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*Subject*: Re: [linrad] DSP Question*From*: Alberto di Bene <dibene@xxxxxxxxxxx*Date*: Tue, 20 Apr 2004 00:24:13 +0200

Mark Erbaugh wrote:

Mark,From what I've read, one of the ways of demodulating SSB is through the useof an analytic pair, or I and Q signals. The simple flow diagram shows the incoming (real) data being mixed with a sin and cos signal (neat trick using a sampling frequency of 4x so all you do is multiply by 0, 1 or -1) to generate the I and Q signals. Then the I signal is filtered through a BP filter with a delay and the Q signal is filtered through a BP filter with the same frequency response and delay, but also a 90 degree phase shift (Hilbert).

you can do without the Hilbert transform.

Multiplying a real SSB signal with a complex LO of the same frequency of the signal carrier, produces

a zero IF with the USB in the positive range of frequencies, and the LSB in the negative one, PLUS a

mirrored replica of this at twice the original carrier frequency in the negative semiaxis, if the sign of

the sin component of the LO was negative. If it was positive, the result is just a mirror of this.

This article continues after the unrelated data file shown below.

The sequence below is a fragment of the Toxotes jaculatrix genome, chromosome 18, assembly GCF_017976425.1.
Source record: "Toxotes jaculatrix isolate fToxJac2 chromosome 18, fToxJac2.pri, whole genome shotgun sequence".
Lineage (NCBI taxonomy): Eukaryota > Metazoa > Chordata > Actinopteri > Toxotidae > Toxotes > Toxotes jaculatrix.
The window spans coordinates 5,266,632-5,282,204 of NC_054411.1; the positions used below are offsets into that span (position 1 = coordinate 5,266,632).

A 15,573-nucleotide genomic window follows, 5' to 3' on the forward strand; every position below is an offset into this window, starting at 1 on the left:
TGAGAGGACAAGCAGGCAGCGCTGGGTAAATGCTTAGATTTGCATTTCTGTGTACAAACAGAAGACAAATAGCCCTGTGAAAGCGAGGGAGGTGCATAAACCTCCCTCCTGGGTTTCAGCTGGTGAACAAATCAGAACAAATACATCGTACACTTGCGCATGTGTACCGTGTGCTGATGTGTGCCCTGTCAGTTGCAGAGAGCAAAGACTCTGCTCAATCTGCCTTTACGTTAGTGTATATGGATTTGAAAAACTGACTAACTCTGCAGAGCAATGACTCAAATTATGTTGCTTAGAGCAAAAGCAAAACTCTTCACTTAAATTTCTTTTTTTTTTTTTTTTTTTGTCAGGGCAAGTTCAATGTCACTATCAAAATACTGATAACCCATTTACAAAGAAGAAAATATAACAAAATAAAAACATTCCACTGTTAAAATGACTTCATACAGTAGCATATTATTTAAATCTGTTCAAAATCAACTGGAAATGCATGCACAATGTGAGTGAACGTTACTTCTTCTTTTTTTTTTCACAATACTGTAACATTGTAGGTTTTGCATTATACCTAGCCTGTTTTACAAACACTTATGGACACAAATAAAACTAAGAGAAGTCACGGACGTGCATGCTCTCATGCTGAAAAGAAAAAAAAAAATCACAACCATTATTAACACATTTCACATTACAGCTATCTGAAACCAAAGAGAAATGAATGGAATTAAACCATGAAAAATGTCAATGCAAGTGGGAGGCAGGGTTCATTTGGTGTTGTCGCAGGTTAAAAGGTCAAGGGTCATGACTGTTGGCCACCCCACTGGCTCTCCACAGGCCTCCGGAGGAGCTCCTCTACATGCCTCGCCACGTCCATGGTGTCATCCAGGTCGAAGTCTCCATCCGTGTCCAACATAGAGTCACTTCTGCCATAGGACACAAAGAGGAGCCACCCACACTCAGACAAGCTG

Either case, if you place a (complex) bandpass filter centered at zero frequency you cut away that

unwanted response.

Now you have to demodulate SSB, choosing between USB and LSB. To do this, you compute a complex

FFT on your complex signal described by I and Q, the first half of the transform output describes the

USB component, while the second half describes the LSB.

You just take the half you are interested in, do a mirroring and a complex conjugation of it, filling the other

half with the result of this, and finally compute an inverse complex FFT.

The (real) result is the demodulated audio. Naturally, while you are at this, it is a breeze to apply a bandpass

filtering, using the windowed sync approach, while you are in the frequency domain. This allows to change

the bandpass limits in real time, perhaps under user control with the mouse.

BTW, this is how SDRadio works. http://www.sdradio.org

73 Alberto I2PHD

P.S. An excellent book on this stuff is "Digital Signal Processing in Communication Systems",

by Marvin E. Frerking, ISBN 0-442-01616-6

LINRADDARNIL